February 1, 2021
This article first appeared in The Australian newspaper on Monday 1 February 2021.
On Kangaroo Island, the January night sky had turned a ghostly, unnerving burnt orange.
Kaytee Collins kept one eye on the sky and one on her computer as the emergency unfolded. One piece of advice, an odd rhyme, stuck in her head.
“When you see the glow, it’s time to go,” the Bank SA branch manager at Kingscote, the island’s biggest town, recalled.
What had begun as more of a social evening, with the Collins house filled with colleagues, friends and family watching the fire map on the South Australian Country Fire Service website and listening to updates on the radio, had quickly descended into something much more worrying.
The island community had been on edge for weeks as fires spread from the north coast, but in the first few days of 2020 the threat spread to most parts of the island. Now on January 9, the fires were out of control and the digital CFS map switched from blue to yellow. Kingscote was no longer considered a safe zone but it was too late to escape.
Instead, residents, tourists and others who had gravitated to Kingscote from across the island as the fires worsened were evacuated to the local jetty, where they packed into cars for a nerve-racking night.
“There was just complete and utter fear. I actually don’t think I’ve ever been so scared in anything before,” Ms Collins told The Australian.
As the threat subsided in the early hours, an exhausted Ms Collins was allowed to return home, but realised she’d given up all her beds to people who had been unable to leave the evacuation zone.
After an hour’s sleep, Ms Collins rolled up her sleeves, opened the BankSA branch doors and got to work.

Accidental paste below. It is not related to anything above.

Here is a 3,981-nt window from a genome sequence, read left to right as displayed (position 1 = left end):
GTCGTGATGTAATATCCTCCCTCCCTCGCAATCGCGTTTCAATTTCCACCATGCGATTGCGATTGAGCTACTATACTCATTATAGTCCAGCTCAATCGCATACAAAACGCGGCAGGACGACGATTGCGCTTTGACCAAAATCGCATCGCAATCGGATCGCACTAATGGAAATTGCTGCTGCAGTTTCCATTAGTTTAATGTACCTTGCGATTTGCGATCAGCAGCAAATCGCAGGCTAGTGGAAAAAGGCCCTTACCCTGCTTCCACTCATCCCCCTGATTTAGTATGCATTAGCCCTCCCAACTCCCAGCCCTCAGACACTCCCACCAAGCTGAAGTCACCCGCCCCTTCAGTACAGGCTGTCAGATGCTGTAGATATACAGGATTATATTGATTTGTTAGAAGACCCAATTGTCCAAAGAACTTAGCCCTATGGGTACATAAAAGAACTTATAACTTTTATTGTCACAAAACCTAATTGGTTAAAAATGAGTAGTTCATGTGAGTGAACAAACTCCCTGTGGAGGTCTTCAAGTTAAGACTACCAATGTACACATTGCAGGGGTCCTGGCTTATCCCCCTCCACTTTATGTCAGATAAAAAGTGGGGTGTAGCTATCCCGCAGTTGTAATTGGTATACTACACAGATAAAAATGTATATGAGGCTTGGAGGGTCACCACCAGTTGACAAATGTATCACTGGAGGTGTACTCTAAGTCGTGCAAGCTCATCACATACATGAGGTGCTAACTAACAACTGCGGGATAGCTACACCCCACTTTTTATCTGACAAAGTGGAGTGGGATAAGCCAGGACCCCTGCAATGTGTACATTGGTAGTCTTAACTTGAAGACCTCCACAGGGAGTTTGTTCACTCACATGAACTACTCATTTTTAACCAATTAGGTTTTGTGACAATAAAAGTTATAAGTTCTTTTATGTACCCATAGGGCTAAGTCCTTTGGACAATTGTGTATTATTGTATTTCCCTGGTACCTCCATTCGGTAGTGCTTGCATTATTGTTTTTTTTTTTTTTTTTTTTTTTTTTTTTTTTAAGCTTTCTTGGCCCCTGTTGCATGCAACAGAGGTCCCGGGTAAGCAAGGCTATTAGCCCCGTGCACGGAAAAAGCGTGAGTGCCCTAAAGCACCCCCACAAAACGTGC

“It was a no-brainer for me, I just went — people have to be able to go somewhere. And we need to be ready to do whatever it takes,” Ms Collins said.
Over the coming days, weeks and months — aided by a stockpile of essential goods provided by BankSA, which is part of the Westpac Group — Ms Collins hunted for any resources she could get her hands on.
Her dedication to the Kingscote community led to her being nominated as a finalist in The Biggies — a new award launched by the Business Council of Australia to recognise individuals who went “above and beyond” in 2020.
She is in the Big Heart category.
“One of the experiences I had, because we live and work in the same community and we know our customers by name, we had lots of people come here (rather than) the relief centre because we didn’t have to process them, because we didn’t have to ID them,” Ms Collins said.
“This was familiar and safe. So it was really, really important for me that anyone who felt displaced, lost, or didn’t know where to turn, could go somewhere where they were comfortable and where they were accepted and OK.”
She made it her goal to help anyone — whether or not they were a bank customer. This included sending one family who had a 10-year-old daughter on holidays to ensure they got a summer break. But her proudest moment was helping someone who walked into the branch wearing second-hand clothes, having lost everything.
“Instead of being told by someone else, here’s the clothes to wear, they could choose something that made them smile, or gave them a small glimmer of hope and happiness,” she said.
“And being able to be there and make that difference. I’d do it all again tomorrow.”
Ms Collins purchased food and fuel vouchers from local businesses to distribute in the community, using funds from Westpac’s “EmpowerMe’’ program
The winner of The Biggies will be announced in April.
The Australian is the media partner of The Biggies.